Archive for Pollution

SEWAGE AROUND MALÉ

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Fish enjoy sewage effluent, which is discharged in every ½ hour interval from a sewer outfall around Malé

When children and others swim and bath in the waters around Malé, especially in the artificial beach and swimming tract in Malé, they could not imagine how close they are to sewer outfalls and how much the water in which they swim is contaminated with faecal and chemicals from these untreated sewer outfalls.

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School children getting ready to take swimming lessons in the Swimming Tract in Malé, near a sewer outfall.

In past instances the swimming tract and artificial beach were closed for public for swimming and bathing due to complaints of higher sewer contamination.

According to the State of the Environment Report 2002, sewage effluent, potentially harmful substances and different chemicals are disposed untreated into coastal water of Male’ from nine pump stations by means of six sewer outfalls around Male’. “The pollution load from these sewer outfalls probably exceeds the dilution capacity of the receiving waters,” State of the Environment Report 2002 said.

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Artificial Beach: One and Only Beach for 1/3 of Population of Maldives Living in Malé

Domestic sewage, industrial wastewater and clinical and lab waste water from photo and X-ray labs are discharged untreated from these six sewer outfalls into the sea and reefs around Malé.

The results of the discharge of untreated sewage effluent, sediment stress from harbor dredging and reclamation has affected coral reef around Malé and seriously degraded the reef compared to other islands. Except few resorts, sewage treatment is an alien business in the Maldives: most of the islands sewage effluent is disposed into ground by mean of septic tanks or untreated into sea.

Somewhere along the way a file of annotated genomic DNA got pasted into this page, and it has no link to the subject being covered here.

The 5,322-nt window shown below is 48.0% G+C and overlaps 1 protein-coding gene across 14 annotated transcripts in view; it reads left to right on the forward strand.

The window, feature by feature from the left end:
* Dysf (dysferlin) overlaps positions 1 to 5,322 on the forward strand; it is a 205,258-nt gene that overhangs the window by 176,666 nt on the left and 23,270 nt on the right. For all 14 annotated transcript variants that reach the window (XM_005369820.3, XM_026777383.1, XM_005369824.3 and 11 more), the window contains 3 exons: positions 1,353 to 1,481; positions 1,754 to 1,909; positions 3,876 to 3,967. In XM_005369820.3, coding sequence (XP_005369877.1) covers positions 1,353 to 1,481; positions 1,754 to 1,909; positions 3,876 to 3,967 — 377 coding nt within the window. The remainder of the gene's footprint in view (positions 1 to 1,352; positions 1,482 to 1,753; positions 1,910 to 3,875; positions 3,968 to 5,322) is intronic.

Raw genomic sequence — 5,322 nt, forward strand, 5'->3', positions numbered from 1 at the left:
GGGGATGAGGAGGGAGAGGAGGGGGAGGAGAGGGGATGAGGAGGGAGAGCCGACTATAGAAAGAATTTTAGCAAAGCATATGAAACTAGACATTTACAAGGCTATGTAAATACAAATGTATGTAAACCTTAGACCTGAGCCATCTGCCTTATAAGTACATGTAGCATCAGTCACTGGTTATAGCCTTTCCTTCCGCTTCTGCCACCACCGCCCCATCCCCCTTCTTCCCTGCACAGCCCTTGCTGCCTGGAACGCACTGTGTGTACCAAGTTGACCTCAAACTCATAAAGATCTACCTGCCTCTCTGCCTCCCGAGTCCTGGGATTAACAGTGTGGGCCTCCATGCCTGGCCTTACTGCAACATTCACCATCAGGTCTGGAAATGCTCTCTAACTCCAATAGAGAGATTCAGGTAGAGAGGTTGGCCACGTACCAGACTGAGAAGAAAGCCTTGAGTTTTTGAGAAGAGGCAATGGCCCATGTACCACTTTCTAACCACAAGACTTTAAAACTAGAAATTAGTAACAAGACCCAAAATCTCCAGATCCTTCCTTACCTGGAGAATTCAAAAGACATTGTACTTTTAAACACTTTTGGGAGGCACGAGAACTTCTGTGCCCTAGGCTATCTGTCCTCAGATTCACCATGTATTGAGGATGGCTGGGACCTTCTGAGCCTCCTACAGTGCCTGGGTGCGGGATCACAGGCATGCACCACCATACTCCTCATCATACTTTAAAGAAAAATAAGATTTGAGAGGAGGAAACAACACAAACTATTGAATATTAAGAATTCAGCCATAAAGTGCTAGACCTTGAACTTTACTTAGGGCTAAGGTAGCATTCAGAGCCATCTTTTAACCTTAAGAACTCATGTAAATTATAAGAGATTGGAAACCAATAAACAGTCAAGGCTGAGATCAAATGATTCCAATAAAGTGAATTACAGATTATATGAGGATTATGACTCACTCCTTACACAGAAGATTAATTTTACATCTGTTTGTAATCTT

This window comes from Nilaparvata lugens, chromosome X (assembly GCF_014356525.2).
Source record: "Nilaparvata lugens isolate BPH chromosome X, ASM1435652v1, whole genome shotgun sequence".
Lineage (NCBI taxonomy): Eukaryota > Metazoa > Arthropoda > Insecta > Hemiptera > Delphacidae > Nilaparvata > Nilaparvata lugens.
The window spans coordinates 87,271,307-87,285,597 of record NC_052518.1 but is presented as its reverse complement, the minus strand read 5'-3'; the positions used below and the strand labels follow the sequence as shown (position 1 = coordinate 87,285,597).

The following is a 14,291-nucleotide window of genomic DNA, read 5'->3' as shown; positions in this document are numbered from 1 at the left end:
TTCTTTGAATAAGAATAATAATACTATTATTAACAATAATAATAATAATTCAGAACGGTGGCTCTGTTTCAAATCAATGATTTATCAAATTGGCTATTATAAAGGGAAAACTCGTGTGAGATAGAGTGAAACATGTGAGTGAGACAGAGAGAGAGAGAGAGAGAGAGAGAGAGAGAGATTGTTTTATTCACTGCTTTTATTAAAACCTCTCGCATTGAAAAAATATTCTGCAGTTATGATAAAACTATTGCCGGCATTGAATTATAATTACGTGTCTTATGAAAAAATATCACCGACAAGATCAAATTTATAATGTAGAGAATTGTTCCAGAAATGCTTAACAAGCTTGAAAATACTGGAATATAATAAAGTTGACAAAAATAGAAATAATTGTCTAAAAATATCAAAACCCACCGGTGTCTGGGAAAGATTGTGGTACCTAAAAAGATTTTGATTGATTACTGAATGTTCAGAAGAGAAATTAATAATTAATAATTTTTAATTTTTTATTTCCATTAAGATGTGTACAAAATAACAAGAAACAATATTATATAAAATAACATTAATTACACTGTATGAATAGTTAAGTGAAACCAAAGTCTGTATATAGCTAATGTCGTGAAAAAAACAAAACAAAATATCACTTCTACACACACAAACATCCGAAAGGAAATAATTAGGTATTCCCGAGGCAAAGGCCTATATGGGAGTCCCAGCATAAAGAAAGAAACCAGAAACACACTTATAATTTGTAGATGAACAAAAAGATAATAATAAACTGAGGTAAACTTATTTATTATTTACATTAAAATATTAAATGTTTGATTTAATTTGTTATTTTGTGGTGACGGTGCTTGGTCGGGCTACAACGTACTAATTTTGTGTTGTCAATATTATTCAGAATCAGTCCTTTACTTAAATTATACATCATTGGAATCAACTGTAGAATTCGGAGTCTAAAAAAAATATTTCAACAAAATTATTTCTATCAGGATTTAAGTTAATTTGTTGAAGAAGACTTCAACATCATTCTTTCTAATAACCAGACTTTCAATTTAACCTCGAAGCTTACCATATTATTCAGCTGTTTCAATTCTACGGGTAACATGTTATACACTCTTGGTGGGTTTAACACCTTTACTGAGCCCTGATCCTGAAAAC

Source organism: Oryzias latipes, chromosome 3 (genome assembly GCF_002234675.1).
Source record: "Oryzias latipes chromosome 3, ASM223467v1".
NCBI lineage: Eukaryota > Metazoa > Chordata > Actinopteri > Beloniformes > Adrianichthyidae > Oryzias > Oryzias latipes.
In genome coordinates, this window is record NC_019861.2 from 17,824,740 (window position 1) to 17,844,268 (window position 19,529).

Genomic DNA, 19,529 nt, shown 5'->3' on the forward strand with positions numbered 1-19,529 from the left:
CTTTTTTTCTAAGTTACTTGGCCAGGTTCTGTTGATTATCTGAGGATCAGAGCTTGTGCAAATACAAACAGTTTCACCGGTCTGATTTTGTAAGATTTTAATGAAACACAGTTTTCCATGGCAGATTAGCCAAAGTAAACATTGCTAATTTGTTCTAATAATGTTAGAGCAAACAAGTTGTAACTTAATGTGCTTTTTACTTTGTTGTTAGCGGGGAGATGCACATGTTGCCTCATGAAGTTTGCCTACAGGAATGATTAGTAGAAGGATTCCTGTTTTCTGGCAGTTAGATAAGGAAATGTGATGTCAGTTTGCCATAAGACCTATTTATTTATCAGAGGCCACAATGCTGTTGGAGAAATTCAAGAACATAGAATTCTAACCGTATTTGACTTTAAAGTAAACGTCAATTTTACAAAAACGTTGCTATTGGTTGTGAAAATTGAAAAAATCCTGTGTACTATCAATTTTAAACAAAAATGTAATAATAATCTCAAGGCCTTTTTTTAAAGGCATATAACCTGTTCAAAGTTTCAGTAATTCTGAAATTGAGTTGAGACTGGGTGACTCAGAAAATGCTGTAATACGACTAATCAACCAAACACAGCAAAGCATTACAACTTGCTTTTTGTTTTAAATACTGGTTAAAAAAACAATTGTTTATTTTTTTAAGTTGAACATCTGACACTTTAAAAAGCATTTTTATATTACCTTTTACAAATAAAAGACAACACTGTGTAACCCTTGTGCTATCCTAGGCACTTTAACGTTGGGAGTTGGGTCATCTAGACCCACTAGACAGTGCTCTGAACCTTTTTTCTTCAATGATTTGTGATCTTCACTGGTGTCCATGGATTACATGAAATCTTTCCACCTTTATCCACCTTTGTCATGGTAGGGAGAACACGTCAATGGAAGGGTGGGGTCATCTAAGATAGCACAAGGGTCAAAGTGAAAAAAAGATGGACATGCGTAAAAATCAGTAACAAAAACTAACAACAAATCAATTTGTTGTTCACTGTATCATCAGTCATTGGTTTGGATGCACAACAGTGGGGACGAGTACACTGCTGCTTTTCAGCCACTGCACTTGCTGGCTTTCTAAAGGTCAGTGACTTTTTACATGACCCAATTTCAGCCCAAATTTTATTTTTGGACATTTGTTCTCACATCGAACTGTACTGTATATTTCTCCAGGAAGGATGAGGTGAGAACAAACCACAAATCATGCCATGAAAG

There is potential impact of the untreated wastewater on the health of people and the environment, and the fear of these chemicals getting into the food chain.

The currents flowing around Malé and across Atolls in the Maldives reverse with the change in season, during Iruvaa (North East Monsoon- December-April) current flows from the North, and during Hulhagu (South West Monsoon- April-December), it’s the reverse. With change in season, the pattern of sewer contamination around Malé also changes.

Even in 2002 sewerage contamination from these outfalls exceeded the “dilution capacity of the receiving water”. Can you imagine the present level of sewage concentration around the coast of Malé after 7 years?

According to the Regulation on Protection and Conservation of Environment in the Tourism Industry, sewage from resorts, hotels and guesthouses have to be disposed in a manner that is least harmful to the environment. If this is the case, what is mindboggling is that this regulation is not enforced on hotels and guesthouses built in Malé.

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If untreated sewage is not good for tourist resorts, why it good enough for more than 100,000 locals living in Malé and those in other outer islands?

Recently, the Constitution Assembly (People’s Special Majlis) has adopted the right to sewerage system as a fundamental human right. If untreated sewage is disposed into the sea and reefs, we wonder how many people’s right to a safe and healthy environment is violated in the Maldives.

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FISH KEPT IN POLLUTED WATER FOR YOUR DINNER

Every day live fish such as Bigeye scad (Mushi mas) and Mackeral scad (Rimmas) are kept in cages in highly polluted Male’ inner harbour in front of the Fish Market. Local fishermen catch the fish from various areas and put them in the cages to be kept alive. These cages are kept in stagnated waters where oil and all sorts of trash from boats are accumulated. From the cages these fish are collected and put in baskets in Fish Market for selling.

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Cages in highly polluted water in front of Malé Fish Market.